Let the Boat Do the Work

Let the Boat Do the Work

Let the boat do the work. Some of us were screaming it. Some of us said it quietly, like a whisper, others like an order. Each one of us felt compelled to add in let the boat to the work, as we coached, encouraged, and instructed my dad on how to waterski in our own words. Let the boat do the work. No one even knows what it means until, well, ya just get it.

My dad was bobbing beside the boat. We could see he was struggling. He couldn't even really hear what we were saying. Before he jumped in the lake, he’d been told to take out his hearing aids. Now he was struggling, solely focused on one task — get two waterskis to cooperate long enough for him to position the ski rope between his legs, catch his breath, and yell HIT IT. Talk about over stimmed, I thought. Even so I, too, shouted at him. “Daaaaad!!! Just let the boat do the work!” Like, that was even original at this point.

My cousin, Colin, the captain of our family’s Smith Mountain Lake waterskiing expedition, had been leaning over the side of the boat giving my father his own calm, sentence-by-sentence, how-to waterski variation. He put the boat in gear to pull the rope taut and shook his head. “Oh man, talk about a role reversal,” he said. “Over twenty years ago and that was me in the water and Uncle John telling me what to do.”

He said what all of us were thinking. It was, after all, John who had taught most of us how to waterski. He was the best skier on the boat. No one — not my aunt, my dad’s cousin, my cousins, my boyfriend, or my mother — would dispute that. He skied on one and only one. Slalom. He skied fierce and graceful. He taught me to ski that way. But back then I was only 12 and still a wimp. My dad loved slalom skiing. I love slalom skiing.

I love it so much that over the past decade or so waterskiing had became a euphemism for all the stuff about my dad that we lost to traumatic brain injury, so much so that the word “skiing” comes up on an obnoxious amount of pages in my book, He Never Liked Cake, which isn’t about skiing or cake, but brain injury.

All the frontal lobe damage, forgetfulness, nasty fights, and incomprehension in the world couldn’t have kept my father from sitting in a boat and telling me what to do at the other end of a rope, which is why one afternoon last August had come as a surprise.

“John, Janna’s gonna ski,” Vicky said, poking him to wake him up. He fell asleep a lot now — his medication. She poked him again. “John?” she said a bit louder. “Are you gonna switch boats and watch with us?”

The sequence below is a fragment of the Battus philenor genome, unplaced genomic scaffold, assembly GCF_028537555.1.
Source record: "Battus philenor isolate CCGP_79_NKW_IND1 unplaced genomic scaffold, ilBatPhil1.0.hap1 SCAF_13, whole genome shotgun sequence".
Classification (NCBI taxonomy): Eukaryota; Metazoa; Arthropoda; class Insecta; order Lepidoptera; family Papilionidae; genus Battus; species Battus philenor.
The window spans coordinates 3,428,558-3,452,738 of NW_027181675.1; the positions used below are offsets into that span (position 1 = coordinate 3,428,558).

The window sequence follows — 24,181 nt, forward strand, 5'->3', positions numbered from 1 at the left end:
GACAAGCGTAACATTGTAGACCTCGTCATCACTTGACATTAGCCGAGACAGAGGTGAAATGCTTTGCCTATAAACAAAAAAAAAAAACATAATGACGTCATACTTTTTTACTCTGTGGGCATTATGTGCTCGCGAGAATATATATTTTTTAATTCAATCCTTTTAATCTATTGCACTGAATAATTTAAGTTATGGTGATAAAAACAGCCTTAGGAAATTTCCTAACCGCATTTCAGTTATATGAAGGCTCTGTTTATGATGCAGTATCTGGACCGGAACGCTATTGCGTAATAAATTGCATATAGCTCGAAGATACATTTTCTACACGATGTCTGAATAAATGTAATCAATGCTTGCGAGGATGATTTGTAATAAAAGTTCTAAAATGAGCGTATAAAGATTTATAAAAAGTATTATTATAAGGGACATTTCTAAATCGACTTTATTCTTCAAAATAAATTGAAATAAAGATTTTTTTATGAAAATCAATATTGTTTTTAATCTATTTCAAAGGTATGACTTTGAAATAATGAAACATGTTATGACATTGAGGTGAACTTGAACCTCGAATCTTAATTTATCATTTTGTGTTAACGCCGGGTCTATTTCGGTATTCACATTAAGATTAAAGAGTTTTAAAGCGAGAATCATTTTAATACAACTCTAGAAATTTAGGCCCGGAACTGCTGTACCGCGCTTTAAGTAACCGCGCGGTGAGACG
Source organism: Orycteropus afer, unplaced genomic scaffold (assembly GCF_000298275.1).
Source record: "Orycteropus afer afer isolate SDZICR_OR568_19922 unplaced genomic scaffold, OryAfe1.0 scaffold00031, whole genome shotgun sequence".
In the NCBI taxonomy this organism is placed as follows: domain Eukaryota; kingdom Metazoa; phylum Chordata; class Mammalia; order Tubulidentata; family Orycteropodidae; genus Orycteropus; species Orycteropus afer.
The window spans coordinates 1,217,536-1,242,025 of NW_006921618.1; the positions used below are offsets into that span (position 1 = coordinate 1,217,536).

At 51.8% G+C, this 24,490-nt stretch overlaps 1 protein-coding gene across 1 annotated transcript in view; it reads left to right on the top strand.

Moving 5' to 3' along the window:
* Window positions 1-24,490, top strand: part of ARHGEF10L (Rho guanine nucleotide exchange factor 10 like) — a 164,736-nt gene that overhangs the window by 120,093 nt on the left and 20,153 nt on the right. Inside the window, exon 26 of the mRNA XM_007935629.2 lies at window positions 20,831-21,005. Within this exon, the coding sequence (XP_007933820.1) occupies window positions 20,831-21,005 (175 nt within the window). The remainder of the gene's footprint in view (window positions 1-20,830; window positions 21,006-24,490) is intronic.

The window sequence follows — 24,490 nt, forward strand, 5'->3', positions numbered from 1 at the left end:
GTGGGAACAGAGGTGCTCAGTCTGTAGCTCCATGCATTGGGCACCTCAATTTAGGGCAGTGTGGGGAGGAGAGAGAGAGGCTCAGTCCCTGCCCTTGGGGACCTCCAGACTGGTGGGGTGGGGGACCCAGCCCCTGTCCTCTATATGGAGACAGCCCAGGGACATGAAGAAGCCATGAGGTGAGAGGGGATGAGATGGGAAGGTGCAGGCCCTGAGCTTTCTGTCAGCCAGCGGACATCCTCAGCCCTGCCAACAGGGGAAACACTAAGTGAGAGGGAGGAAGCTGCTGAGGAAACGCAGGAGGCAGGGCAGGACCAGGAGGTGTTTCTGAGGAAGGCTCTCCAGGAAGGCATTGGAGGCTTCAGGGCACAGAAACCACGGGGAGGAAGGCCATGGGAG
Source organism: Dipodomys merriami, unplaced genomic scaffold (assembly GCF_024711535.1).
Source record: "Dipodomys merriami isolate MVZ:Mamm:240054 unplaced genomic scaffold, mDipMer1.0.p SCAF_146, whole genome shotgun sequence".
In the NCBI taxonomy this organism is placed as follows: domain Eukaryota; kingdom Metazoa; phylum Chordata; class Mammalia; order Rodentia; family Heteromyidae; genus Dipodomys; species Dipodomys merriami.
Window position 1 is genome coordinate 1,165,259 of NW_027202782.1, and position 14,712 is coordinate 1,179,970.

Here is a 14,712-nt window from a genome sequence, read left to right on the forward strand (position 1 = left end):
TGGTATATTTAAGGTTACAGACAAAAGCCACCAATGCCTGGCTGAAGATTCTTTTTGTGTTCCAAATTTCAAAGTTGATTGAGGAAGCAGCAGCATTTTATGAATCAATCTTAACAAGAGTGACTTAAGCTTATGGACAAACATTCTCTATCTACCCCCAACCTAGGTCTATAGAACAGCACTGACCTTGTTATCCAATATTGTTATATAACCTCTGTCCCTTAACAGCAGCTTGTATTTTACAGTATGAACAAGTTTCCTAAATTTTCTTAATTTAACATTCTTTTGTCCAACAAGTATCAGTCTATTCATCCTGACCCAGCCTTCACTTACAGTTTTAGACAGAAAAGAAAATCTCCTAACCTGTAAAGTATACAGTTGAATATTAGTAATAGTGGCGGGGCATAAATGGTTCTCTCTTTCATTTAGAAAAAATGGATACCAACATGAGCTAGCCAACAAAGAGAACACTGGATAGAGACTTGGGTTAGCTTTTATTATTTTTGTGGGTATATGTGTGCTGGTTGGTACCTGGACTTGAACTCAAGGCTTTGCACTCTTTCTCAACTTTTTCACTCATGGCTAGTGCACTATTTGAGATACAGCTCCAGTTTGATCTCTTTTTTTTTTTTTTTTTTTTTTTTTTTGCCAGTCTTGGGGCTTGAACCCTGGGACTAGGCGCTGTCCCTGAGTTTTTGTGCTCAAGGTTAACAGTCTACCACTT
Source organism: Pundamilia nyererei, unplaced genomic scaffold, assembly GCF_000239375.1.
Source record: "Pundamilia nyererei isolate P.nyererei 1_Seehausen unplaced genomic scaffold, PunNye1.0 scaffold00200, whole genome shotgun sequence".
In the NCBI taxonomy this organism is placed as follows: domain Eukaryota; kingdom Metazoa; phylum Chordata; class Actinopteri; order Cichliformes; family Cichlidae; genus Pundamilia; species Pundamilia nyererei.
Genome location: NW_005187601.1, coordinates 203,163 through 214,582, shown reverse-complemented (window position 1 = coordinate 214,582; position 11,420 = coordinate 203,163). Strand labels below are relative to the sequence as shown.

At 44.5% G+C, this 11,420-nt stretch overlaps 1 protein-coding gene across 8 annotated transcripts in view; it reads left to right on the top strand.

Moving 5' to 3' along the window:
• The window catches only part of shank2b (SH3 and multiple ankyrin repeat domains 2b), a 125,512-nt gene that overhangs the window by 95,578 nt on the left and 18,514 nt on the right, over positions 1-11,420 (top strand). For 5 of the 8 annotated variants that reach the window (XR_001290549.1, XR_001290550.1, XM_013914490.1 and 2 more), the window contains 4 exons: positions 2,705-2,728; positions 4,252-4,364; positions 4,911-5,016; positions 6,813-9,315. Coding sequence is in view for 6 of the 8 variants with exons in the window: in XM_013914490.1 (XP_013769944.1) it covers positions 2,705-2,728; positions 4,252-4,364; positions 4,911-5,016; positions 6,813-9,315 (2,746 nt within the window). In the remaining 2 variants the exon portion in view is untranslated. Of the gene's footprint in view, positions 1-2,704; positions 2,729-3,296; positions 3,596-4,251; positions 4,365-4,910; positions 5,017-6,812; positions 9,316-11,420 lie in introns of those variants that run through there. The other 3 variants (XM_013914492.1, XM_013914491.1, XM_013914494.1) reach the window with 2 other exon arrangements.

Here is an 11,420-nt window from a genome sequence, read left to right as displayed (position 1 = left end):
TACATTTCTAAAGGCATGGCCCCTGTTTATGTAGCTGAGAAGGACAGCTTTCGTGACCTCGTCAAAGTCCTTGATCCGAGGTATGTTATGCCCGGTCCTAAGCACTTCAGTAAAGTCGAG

“No,” he said. “I don’t want to.”

“John?” Pat asked. “Really. It’s Janna. She’s gonna ski.”

“No, I don’t want to.”

And that was it. When he didn’t want to do something, he didn’t do something. He stayed in the pontoon in the shallow end, and I hopped into the Suhries’ speedboat. I sat in the stern, facing backward with my arm around my Connelly Kidder, chin on my knees, watching him get smaller and smaller as we drove out to deep water. I swallowed hard and wiped the tears away with the ski gloves he’d bought for me three years ago for a better grip, because my forearms got so tired. They were a present from the days when he knew what presents I’d like. I ran the course flawlessly, save one buoy, that day. He would have been proud, but I knew it was over. No more skiing with my dad.

Many summers before this current one, I had given up the hope that my father would put a ski on again, and by the time he’d showed any interest in skiing again too many years had gone by.  We all knew that his body couldn't handle the pull of the boat and the gush of water that it takes to come up on one ski. So we told him “two skis,” and he told us “no.” And so it went every summer until this one.

“Yeah, I’m gonna watch you ski,” he told me the first day of our annual family lake vacation. I nodded and chucked that notion into the pot of things that he says he’ll do, but never does. And I had long since let go of the fact that my one-and-only waterski guru cares to watch what his daughter can do behind a boat.

“Okay, Dad.” I said. “We’ll see.”

On the last evening of our vacation he got in the boat with us. We found smooth waters. He stood up, tied up his trunks tightly, lest they fall off if he bit it hard. He buckled his life jacket and pulled each strap snug. He climbed up on the stern to jump in. Waves came and he wobbled. Oh, Jesus, John. Be careful. I heard my mom say under her breath. Yet, he was no more wobbly than any of the rest of us would have been. He cannon-balled in, surfaced, and shook his head and wiped his mustache. The pattern of actions was as if nothing had ever changed. I tossed one ski to him. He struggled more than we had thought he would to put it on. Colin tossed the other. And then the “let the boats do the work” began.

Seven tries. He didn’t get up. He didn't get up on two. He came close, but by the time his body was remembering what to do, his arms were too tired. After the last fall, he pulled the skis off and let them float in the water for those of us in the boat to retrieve. We clapped and gave him hoorahs. It’s what we do for anyone who is learning to ski, like my dad has done for years and years and skiers and skiers. He climbed up the ladder and back into the boat. He stood for a minute, sopping wet, red in the face and totally out of breath. He pulled off his jacket and grabbed a towel. He said nothing to anyone. He plunked down in the seat next to me. He rubbed his face dry with the towel. Then he smiled big and gave me a thumbs-up.

“Now, we’re gonna watch Janna ski,” he said. “I hear you’re pretty good.”